• Fertility disorders, such as impotence in men and infertility in women
  • Milky white discharge from the nipples even if you are not pregnant or breastfeeding
  • Disorders of the menstrual cycle in women
  • Reduction in the number of sperm cells in men
  • Decreased sex drive, both in men and women
  • Reduced hair on the body and face
  • Headache
  • Impaired vision
  • Brittle bones

When to see a doctor

If you experience symptoms of hyperpituitarism as mentioned above, immediately do a self-examination to the doctor , especially if you have a family history of hyperpituitarism. Early treatment can reduce the risk of worsening and complications.

It is important to remember that the symptoms of hyperpituitarism can vary. Immediately go to the emergency room if you experience symptoms of hyperpituitarism accompanied by signs of an emergency, such as:

  • Weight loss drastically
  • Body feels weak
  • Hard to breathe
  • The heart rate is very fast
  • Severe headache
  • Loss of consciousness

Diagnosis of Hyperpituitarism

Diagnosis of hyperpituitarism begins with a question and answer regarding the symptoms experienced and the patient's medical history. After that, the doctor will carry out supporting examinations to confirm the diagnosis, namely:

  • Blood tests and urine tests, to measure the levels of hormones produced by the pituitary gland as well as rule out the possibility of other diseases
  • Eye examination, to find out whether the tumor interferes with vision
  • Scan with X-rays, CT scan, or MRI, to identify the size and location of the tumor

Treatment of Hyperpituitarism

After the diagnosis is determined, the doctor will determine the appropriate treatment method for the patient. Some of the actions that doctors can take are:

  • Surgical procedure, to remove a tumor that grows in the pituitary gland. This action is most effective when the tumor size is less than 1 cm.
  • Administration of drugs, to reduce the size of the tumor before surgery. Medicines are also given to patients who cannot undergo surgery.
  • Radiation therapy or radiotherapy, to remove tumors with radiation beams. This therapy is performed on patients who cannot undergo surgery. or when drug therapy is ineffective. In addition, radiotherapy can also be done to clean up the remnants of the tumor.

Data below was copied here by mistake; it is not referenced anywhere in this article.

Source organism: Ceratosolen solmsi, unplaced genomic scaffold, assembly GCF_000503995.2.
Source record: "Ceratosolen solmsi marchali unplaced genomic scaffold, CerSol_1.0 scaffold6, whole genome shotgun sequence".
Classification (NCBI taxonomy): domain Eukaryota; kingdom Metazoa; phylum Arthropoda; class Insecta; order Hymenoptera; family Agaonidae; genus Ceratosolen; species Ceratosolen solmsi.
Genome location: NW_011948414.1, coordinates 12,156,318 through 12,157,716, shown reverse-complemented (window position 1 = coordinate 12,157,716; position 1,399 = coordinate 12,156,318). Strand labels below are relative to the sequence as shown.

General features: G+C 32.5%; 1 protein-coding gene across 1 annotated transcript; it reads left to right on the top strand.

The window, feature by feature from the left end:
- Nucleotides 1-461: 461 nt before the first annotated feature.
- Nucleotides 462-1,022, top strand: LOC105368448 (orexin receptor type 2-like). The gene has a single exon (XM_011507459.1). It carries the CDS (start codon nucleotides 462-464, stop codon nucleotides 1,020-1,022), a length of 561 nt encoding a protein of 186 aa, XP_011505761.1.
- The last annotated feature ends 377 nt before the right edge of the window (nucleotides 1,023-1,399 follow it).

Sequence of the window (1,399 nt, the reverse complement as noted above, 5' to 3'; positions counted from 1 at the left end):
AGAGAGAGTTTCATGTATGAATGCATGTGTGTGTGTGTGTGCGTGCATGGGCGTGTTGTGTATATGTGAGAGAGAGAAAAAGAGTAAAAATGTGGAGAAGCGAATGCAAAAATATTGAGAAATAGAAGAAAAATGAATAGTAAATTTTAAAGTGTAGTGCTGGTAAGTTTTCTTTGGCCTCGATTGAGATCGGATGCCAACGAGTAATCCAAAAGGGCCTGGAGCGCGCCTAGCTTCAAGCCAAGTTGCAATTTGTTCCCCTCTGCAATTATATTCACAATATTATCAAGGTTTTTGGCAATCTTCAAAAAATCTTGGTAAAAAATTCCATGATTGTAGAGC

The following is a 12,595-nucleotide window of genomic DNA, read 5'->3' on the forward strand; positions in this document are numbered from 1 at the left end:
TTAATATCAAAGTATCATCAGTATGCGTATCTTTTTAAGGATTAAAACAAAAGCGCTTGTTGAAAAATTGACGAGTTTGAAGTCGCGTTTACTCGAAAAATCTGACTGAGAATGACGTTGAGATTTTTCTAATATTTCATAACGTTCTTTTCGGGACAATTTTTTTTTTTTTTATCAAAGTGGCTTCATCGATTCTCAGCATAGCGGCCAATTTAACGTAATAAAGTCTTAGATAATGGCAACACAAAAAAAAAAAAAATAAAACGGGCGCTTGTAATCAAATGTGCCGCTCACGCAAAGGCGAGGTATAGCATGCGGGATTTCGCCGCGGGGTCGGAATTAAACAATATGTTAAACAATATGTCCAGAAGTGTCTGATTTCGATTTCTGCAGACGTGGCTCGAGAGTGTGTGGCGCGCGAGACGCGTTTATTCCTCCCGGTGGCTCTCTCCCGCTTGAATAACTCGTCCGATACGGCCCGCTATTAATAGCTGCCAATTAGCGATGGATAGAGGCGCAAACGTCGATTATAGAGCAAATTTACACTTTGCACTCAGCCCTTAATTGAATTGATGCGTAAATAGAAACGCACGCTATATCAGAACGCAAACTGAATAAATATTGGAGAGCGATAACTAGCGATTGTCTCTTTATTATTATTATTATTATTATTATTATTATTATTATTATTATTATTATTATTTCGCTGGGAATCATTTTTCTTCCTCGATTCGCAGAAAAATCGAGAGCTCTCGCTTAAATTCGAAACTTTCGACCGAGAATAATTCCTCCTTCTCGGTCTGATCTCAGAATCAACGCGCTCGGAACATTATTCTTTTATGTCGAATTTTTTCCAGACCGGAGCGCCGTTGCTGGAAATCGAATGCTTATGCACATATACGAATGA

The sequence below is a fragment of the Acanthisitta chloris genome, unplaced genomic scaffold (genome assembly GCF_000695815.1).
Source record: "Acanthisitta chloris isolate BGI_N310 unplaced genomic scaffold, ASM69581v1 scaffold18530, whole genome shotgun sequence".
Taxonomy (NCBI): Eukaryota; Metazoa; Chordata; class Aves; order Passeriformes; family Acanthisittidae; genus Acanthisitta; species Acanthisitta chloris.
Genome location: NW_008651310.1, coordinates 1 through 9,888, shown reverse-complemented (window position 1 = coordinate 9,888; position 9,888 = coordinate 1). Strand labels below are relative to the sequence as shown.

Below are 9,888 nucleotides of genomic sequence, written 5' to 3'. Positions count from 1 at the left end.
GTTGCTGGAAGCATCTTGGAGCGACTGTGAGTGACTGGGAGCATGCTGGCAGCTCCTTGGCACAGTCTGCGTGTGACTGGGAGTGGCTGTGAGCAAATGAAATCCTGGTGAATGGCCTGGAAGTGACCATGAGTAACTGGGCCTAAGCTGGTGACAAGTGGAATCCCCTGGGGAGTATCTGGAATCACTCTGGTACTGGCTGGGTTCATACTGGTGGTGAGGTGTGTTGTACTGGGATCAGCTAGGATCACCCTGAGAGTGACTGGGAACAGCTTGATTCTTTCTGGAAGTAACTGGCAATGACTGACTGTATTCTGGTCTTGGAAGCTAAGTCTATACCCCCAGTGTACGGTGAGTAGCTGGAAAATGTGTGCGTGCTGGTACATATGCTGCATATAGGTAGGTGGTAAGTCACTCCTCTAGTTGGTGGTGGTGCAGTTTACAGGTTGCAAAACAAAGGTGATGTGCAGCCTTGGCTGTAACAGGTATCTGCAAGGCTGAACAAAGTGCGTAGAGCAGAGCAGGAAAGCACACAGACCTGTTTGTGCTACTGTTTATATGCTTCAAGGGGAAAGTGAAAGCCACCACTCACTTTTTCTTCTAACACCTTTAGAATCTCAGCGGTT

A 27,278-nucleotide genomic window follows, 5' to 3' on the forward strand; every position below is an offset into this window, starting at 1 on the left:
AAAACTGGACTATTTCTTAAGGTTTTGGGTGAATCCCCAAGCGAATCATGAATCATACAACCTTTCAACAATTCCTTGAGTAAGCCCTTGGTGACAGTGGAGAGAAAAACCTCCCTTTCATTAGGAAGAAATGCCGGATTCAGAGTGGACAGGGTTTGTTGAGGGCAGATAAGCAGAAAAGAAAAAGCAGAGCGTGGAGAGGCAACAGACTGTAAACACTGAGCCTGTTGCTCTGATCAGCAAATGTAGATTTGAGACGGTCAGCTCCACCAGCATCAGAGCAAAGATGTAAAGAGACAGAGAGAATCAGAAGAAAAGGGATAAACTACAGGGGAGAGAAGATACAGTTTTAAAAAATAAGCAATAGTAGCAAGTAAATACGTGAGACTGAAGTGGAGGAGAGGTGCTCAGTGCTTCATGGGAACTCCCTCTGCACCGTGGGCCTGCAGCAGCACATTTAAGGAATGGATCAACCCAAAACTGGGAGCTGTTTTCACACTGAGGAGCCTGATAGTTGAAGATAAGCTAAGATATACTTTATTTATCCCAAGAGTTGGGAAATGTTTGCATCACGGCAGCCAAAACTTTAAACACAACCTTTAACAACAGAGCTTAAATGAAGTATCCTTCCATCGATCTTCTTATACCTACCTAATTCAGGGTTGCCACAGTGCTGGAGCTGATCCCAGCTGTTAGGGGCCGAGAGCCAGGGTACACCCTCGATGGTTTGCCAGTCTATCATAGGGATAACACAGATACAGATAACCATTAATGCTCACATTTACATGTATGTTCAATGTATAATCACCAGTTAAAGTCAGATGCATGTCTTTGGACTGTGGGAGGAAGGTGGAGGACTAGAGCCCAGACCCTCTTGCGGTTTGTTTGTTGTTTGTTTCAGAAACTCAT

Hyperpituitarism complications

Depending on the type of disorder that arises from hyperthyroidism, people with hyperpituitarism who don't get treatment can experience the following complications:

  • Osteoporosis
  • Hypertension
  • Diabetes
  • Infectious disease
  • Weak muscles
  • Heart attack
  • Osteoarthritis
  • Carpal tunnel syndrome
  • Sleep apnea
  • Blindness
  • Atrial fibrillation
  • Strokes
  • Congestive heart failure
  • Thyroid crisis
  • Hypothyroidism
  • Delayed puberty
  • Disturbances in socializing
  • Certain types of cancer
  • Hypopituitarism
  • Disorders of pregnancy
  • Permanent disruption of hormone production
  • Pituitary apoplexy , which is an emergency condition due to a tumor in the pituitary gland

Prevention of Hyperpituitarism

Not yet known exactly how to prevent hyperpituitarism. However, there are several efforts that can be made to prevent pituitary tumors from occurring, namely:

  • Eat healthy and nutritionally complete and balanced food
  • Get enough rest
  • Do not smoke
  • Maintain body weight to remain ideal

If you or your partner have a history of hyperpituitarism and are planning a pregnancy, consult your doctor first regarding the possibility of passing the pituitary tumor gene to your child.